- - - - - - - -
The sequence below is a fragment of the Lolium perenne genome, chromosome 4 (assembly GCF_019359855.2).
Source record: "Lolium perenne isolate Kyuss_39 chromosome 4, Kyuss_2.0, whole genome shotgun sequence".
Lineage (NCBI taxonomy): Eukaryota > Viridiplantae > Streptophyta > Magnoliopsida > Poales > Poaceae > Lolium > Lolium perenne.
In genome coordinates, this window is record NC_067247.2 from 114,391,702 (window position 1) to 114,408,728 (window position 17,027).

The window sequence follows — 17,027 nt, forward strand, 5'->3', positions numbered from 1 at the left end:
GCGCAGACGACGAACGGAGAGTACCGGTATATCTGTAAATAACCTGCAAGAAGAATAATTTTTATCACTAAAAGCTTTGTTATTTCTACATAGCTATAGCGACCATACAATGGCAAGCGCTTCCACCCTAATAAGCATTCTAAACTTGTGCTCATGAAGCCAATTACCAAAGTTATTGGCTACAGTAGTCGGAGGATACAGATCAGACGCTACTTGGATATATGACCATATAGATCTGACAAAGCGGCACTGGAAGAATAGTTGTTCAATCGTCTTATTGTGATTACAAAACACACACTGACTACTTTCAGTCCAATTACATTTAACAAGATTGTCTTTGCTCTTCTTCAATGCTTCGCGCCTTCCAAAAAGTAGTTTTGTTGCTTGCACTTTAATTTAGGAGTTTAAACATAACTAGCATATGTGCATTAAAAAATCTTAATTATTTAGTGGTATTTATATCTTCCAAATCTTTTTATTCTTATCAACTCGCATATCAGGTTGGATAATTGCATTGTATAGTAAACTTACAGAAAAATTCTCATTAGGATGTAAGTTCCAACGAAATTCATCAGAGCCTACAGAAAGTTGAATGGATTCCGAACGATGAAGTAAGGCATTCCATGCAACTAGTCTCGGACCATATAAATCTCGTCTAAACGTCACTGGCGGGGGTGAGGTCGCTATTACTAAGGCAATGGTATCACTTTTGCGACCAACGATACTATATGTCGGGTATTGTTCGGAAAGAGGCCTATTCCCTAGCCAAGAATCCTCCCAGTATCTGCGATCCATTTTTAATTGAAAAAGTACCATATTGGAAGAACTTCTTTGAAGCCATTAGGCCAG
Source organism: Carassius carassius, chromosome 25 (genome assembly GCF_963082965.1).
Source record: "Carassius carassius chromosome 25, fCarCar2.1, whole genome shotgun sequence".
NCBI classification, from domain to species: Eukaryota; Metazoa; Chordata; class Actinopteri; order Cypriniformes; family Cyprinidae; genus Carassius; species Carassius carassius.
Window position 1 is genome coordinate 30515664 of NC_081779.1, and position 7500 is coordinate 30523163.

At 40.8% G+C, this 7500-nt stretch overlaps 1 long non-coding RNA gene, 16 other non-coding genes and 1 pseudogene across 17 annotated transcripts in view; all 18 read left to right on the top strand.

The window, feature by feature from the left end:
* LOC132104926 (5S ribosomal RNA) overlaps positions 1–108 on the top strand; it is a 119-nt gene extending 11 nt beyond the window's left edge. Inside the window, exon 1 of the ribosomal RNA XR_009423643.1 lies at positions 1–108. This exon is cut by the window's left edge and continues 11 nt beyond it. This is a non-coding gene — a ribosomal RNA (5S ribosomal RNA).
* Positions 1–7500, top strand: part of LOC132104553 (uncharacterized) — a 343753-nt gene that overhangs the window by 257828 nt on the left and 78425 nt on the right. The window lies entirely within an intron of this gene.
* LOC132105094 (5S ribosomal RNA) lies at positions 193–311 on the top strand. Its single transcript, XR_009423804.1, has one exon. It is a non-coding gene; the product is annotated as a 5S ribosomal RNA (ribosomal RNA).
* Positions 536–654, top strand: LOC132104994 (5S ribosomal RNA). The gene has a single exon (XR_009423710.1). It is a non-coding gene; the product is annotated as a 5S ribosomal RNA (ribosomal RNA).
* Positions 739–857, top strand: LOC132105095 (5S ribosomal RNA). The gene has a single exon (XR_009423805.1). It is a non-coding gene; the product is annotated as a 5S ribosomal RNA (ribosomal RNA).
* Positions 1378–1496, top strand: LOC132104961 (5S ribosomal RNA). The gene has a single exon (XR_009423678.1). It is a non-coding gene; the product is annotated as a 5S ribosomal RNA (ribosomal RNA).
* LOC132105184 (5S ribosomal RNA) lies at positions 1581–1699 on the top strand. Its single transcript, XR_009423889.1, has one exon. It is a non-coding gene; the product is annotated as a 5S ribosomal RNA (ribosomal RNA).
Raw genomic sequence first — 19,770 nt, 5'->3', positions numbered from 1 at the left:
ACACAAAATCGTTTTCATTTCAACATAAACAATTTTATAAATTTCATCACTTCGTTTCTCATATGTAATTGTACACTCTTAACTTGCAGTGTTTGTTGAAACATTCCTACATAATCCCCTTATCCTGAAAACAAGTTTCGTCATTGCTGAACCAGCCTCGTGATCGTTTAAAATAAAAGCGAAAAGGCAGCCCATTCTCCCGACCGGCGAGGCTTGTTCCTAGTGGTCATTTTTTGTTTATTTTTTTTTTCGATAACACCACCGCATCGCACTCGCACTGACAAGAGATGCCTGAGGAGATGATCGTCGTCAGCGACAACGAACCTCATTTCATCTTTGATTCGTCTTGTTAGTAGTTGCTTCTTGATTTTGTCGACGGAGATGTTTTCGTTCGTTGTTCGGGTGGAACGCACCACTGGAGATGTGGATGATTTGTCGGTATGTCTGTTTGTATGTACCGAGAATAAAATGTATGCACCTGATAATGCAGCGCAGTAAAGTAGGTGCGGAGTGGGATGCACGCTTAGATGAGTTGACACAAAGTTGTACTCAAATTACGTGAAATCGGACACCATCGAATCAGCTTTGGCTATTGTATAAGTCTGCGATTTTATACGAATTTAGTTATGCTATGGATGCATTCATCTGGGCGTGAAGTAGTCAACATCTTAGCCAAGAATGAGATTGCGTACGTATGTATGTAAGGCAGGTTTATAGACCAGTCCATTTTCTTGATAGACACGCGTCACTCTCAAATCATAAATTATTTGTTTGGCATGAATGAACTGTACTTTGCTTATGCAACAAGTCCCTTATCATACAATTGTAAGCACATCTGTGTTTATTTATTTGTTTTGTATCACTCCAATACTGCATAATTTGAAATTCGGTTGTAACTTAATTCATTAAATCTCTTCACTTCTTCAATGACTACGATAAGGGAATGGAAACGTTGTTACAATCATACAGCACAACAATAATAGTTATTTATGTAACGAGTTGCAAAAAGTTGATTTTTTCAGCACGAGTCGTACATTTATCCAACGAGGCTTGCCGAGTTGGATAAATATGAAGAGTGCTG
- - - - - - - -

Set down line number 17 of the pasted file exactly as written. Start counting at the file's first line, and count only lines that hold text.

* Positions 739–857, top strand: LOC132105095 (5S ribosomal RNA). The gene has a single exon (XR_009423805.1). It is a non-coding gene; the product is annotated as a 5S ribosomal RNA (ribosomal RNA).